prosperity, but with no real soil to establish good strong roots. Wickedness would be like building in a marsh. Goodness would be like building ones life in
good soil, or on a solid foundation.
Bildad uses the spider's web to
illustrate the weak and insecure life of the wicked. A spider weaves and places all of his trust
in his web. The web may look magnificent, but when put to the test, it proves
to be easily destroyed with little effort.
So it is with the wicked person. A life without God, a life without
spiritual growth, is like building a spider's web within your soul. It has no real strength or durability and is
easily fragmented and destroyed.
The life based on good remains, while
the life based on bad, sinks away.
That is the general principle. But that principle does not apply in its
finality until the person dies. Only
after death comes the ultimate evaluation.
Bildad presumes that your economic
status and the existence of problems or absence of them in life, determines
your spiritual status. Knowing your
worldly life, enables other people to evaluate you, or at least know what kind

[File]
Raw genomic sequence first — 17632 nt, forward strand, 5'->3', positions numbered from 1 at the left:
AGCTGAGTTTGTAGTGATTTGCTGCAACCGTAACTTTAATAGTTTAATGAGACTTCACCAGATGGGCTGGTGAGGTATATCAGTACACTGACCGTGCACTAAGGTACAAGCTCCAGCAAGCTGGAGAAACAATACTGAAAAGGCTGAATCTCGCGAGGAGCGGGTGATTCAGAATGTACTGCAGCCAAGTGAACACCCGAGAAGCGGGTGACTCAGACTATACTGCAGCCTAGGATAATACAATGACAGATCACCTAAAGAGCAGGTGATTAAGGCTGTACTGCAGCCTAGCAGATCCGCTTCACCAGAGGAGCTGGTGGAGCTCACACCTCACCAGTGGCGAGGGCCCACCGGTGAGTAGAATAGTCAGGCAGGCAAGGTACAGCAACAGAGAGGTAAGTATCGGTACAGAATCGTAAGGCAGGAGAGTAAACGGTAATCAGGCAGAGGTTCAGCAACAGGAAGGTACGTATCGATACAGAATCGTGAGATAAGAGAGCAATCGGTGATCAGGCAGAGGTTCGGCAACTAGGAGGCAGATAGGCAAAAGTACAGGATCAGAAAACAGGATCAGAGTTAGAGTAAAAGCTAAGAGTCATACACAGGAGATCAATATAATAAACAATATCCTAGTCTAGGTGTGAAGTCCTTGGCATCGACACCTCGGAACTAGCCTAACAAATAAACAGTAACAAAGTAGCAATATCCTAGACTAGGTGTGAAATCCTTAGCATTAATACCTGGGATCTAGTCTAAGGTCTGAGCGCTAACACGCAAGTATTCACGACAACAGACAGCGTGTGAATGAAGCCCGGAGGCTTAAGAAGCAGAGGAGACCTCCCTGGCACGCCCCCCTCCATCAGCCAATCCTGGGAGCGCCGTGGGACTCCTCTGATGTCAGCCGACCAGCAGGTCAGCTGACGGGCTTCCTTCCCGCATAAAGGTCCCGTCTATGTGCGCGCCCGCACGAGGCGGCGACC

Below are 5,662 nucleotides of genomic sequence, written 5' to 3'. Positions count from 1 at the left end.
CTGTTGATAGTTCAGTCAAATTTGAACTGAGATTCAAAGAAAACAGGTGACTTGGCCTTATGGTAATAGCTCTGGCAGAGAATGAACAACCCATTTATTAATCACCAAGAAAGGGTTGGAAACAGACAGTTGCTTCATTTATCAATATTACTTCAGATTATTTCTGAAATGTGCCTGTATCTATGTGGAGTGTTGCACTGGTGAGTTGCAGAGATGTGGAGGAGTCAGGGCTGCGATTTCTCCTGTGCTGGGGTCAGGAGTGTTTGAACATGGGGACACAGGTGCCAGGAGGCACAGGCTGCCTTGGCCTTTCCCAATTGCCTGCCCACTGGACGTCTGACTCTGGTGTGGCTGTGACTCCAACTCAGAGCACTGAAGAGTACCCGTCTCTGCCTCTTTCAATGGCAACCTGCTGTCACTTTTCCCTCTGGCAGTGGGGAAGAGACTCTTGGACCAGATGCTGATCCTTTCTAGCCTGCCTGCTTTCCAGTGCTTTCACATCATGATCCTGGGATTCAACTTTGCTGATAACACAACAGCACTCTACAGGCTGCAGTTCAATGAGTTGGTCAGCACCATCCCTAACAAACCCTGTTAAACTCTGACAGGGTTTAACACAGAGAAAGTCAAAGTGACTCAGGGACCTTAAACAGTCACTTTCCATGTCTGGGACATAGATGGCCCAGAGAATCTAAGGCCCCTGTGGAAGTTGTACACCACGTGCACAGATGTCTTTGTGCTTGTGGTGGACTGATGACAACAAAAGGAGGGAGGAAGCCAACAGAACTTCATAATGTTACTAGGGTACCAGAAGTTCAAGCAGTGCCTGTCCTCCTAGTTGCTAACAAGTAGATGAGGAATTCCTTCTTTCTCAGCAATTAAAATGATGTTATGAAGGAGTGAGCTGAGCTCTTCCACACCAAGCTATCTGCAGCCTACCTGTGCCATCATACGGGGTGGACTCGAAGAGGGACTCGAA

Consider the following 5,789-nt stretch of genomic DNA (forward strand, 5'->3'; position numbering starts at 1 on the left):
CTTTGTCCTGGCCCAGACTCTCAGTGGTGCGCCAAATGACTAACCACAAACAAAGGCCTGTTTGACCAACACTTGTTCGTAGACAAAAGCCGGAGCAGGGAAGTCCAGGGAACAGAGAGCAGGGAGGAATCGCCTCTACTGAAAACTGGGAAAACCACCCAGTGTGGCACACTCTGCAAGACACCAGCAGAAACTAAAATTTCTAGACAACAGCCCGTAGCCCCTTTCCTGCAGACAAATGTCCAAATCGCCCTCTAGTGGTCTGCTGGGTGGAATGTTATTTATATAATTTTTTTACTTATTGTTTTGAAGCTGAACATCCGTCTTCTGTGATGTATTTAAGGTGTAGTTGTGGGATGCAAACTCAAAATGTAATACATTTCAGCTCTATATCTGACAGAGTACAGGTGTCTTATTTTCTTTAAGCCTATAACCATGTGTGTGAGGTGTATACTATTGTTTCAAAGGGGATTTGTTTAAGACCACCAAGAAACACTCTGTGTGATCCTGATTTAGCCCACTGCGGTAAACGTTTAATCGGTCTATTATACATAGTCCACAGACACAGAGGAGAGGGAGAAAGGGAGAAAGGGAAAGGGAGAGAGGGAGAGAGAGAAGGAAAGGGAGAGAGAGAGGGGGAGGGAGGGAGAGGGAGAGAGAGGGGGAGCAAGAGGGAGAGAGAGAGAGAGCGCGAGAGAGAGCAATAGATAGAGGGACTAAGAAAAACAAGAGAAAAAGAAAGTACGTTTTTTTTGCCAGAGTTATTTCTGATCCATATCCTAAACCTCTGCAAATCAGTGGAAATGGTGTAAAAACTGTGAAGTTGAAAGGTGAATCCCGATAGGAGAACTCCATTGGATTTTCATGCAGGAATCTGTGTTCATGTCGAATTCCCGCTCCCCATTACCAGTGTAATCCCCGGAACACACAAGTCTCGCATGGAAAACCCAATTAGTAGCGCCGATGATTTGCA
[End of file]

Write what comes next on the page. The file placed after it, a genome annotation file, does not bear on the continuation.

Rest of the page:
of a person you are.
However, it is not our place to evaluate
or judge others. That is Gods business. We do not have the right, nor do we have
enough information to enable us to evaluate the spiritual status of others. We
cannot say that a rich man is good and a poor man is bad, nor can we say that
someone who has been caught up in some horrendous disaster, deserved what they
God has a different and unique purpose
for each individual. Some He might make
wealthy, and some He might make poor. To
some, He might add an abundance, and to some He might take it away.
For whatever reason, God determines what
is best for each person.
Here, in Job's case, his wealth and
decline are provided by God to teach many generations of people throughout
history. Job did not know this back
then, but I am sure he is aware of it now.
His book has been the basis of teaching many billions of people. And if human history continues for another
century or two, many tens of billions more will read this book and learn from
That alone should be viewed as a
tremendous honor and source of blessing to Job.
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End Of Lesson
Study to show thyself approved (mature) unto God, a workman that needs not to be ashamed, rightly dividing (studying/discerning), the Word of truth.